Union Pacific Railroad
L.B. Foster Company
The Effect of Train Mounted TOR-FM on Wheel Life and Defects
Over the past decade, numerous studies have identified the effects of Top of Rail friction modifier application on key parameters such as lateral forces, rail wear, fuel consumption and RCF. In principal reductions in wheel wear and RCF related defects may be anticipated (and have been suggested by wheel / rail modelling by TTCI), no data has existed to substantiate this effect. Largely this is because TOR-FM has mostly been implemented on freight railroads using wayside application. As such, only a small portion of total wheel rotations on a typical route will experience TOR-FM application.
In this paper we report on wheel life impacts from a fleet of unit coal trains with AutoPilotTM train mounted TOR-FM application that have been operational for more than three years with application of dry film KELTRACK friction modifier. Unlike in wayside application, all wheels on these trains see TOR-FM application on a consistent basis.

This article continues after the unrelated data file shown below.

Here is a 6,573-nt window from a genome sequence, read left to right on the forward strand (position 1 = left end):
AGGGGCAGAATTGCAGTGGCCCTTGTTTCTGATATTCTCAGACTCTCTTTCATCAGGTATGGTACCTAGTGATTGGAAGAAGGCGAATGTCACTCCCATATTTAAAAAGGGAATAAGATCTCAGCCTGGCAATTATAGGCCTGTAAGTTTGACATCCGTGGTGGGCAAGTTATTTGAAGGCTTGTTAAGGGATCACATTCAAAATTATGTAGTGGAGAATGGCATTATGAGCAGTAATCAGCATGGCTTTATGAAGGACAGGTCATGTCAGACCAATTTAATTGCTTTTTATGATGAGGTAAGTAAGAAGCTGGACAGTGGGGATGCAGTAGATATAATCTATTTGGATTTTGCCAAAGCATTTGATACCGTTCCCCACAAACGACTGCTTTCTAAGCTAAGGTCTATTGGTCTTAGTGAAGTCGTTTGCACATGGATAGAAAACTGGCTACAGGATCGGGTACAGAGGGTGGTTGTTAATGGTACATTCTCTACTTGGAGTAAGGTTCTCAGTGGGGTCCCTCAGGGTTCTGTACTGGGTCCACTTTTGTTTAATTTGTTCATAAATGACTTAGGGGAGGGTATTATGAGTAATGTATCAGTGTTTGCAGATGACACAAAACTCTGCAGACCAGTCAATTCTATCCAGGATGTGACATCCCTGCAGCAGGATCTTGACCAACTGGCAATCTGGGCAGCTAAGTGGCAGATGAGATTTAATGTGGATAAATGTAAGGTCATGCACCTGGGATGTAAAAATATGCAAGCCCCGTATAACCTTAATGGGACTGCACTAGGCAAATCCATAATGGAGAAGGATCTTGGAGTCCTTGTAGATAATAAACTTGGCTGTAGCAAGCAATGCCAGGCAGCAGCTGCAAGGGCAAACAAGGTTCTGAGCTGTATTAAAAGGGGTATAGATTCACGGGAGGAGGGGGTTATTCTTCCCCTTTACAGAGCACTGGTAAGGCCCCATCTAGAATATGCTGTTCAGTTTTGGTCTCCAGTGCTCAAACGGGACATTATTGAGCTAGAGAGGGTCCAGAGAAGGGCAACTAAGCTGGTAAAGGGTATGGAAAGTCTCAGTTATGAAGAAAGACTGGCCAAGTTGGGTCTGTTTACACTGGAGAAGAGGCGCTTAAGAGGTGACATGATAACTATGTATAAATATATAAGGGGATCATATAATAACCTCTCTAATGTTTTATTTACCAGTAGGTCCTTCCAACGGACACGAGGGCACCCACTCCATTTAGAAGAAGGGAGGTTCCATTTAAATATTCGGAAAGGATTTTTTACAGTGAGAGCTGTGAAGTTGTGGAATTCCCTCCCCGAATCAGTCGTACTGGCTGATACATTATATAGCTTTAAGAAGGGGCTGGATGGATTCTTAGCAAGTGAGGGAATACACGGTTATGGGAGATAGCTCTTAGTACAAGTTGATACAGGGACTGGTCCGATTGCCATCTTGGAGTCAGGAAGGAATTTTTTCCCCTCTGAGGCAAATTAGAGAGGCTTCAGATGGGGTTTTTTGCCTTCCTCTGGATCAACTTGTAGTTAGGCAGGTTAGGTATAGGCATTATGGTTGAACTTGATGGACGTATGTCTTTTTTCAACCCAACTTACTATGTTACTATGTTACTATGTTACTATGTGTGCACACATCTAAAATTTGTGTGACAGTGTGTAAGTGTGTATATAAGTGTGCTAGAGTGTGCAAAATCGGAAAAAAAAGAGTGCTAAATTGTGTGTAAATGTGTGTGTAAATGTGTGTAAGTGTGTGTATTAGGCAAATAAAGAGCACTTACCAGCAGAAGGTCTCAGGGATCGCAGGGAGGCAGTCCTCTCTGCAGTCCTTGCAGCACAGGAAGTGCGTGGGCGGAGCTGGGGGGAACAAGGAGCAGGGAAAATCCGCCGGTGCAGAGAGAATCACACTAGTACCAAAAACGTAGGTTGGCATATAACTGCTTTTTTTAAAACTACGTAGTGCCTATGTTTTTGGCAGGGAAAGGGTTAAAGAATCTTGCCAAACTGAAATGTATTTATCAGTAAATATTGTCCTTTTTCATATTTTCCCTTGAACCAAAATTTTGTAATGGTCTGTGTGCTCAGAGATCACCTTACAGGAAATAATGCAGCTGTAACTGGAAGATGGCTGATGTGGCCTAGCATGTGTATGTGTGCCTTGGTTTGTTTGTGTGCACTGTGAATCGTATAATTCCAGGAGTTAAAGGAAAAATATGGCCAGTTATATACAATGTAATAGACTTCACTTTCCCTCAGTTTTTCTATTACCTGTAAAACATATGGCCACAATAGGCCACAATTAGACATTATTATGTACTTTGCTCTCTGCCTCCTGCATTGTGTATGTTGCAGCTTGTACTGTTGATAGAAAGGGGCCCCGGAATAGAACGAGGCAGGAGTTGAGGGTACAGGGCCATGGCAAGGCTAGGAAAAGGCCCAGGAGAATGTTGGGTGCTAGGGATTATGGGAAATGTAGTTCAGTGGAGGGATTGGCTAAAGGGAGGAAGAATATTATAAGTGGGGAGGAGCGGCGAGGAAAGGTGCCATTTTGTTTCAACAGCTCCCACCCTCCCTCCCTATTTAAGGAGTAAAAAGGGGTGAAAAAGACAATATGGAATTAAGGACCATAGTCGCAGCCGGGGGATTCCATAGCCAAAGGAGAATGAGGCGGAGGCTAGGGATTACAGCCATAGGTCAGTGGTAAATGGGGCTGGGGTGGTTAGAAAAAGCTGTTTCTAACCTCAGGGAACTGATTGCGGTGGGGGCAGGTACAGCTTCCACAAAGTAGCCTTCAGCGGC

Analysis has focussed on:
- Car repair data on wheelset changes using appropriate Why Made codes that are expected to be related to TOR-FM
- Wayside wheel profile measurements on an individual wheel basis.
- WILD site data focussing on vertical load impacts
Comparisons were made between coal train trains running over essentially identical routes to two power utilities, one whose fleet was largely equipped with AutoPilot TORFM, and the other without. Comparisons were also made on a time basis before and after TOR-FM implementation. The analysis focussed on a select pool of cars that had maximum in service time, to allow data normalization based on million ton-miles.
The results showed >40% reduction in flange height development rates (e.g. tread wear) for the TOR-FM treated wheels. In addition reductions, in wheelset changes were documented related to Why Made Codes 75 (shelling), 60 (thin flange), 64 (high flange), and 65 (high impact wheels) on the AutoPilot trains compared with “baseline” coal trains.
These results validate confirm the positive impacts from a dry film friction modifier on wheel wear and in particular RCF, and provide a significant additional impetus for implementation of train mounted TOR-FM especially for car owners and those paying for car maintenance.